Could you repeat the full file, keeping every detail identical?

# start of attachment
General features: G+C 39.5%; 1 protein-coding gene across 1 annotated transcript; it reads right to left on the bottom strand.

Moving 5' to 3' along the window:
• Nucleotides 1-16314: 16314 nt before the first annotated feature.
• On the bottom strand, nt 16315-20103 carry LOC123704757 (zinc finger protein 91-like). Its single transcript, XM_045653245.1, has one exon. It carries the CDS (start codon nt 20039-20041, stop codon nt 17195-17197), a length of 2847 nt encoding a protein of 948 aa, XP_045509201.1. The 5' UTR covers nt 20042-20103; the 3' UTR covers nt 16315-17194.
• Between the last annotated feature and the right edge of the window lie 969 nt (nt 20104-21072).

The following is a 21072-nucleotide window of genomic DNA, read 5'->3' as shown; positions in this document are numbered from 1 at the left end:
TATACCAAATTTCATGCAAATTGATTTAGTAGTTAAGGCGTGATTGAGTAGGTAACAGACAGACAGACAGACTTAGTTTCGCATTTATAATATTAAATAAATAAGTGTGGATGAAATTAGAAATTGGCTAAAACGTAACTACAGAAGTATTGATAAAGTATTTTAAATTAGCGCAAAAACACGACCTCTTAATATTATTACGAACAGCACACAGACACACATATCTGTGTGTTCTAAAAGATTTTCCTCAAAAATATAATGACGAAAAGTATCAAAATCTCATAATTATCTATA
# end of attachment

General features: G+C 39.5%; 1 protein-coding gene across 1 annotated transcript; it reads right to left on the bottom strand.

Moving 5' to 3' along the window:
• Nucleotides 1-16314: 16314 nt before the first annotated feature.
• On the bottom strand, nt 16315-20103 carry LOC123704757 (zinc finger protein 91-like). Its single transcript, XM_045653245.1, has one exon. It carries the CDS (start codon nt 20039-20041, stop codon nt 17195-17197), a length of 2847 nt encoding a protein of 948 aa, XP_045509201.1. The 5' UTR covers nt 20042-20103; the 3' UTR covers nt 16315-17194.
• Between the last annotated feature and the right edge of the window lie 969 nt (nt 20104-21072).

The following is a 21072-nucleotide window of genomic DNA, read 5'->3' as shown; positions in this document are numbered from 1 at the left end:
TATACCAAATTTCATGCAAATTGATTTAGTAGTTAAGGCGTGATTGAGTAGGTAACAGACAGACAGACAGACTTAGTTTCGCATTTATAATATTAAATAAATAAGTGTGGATGAAATTAGAAATTGGCTAAAACGTAACTACAGAAGTATTGATAAAGTATTTTAAATTAGCGCAAAAACACGACCTCTTAATATTATTACGAACAGCACACAGACACACATATCTGTGTGTTCTAAAAGATTTTCCTCAAAAATATAATGACGAAAAGTATCAAAATCTCATAATTATCTATA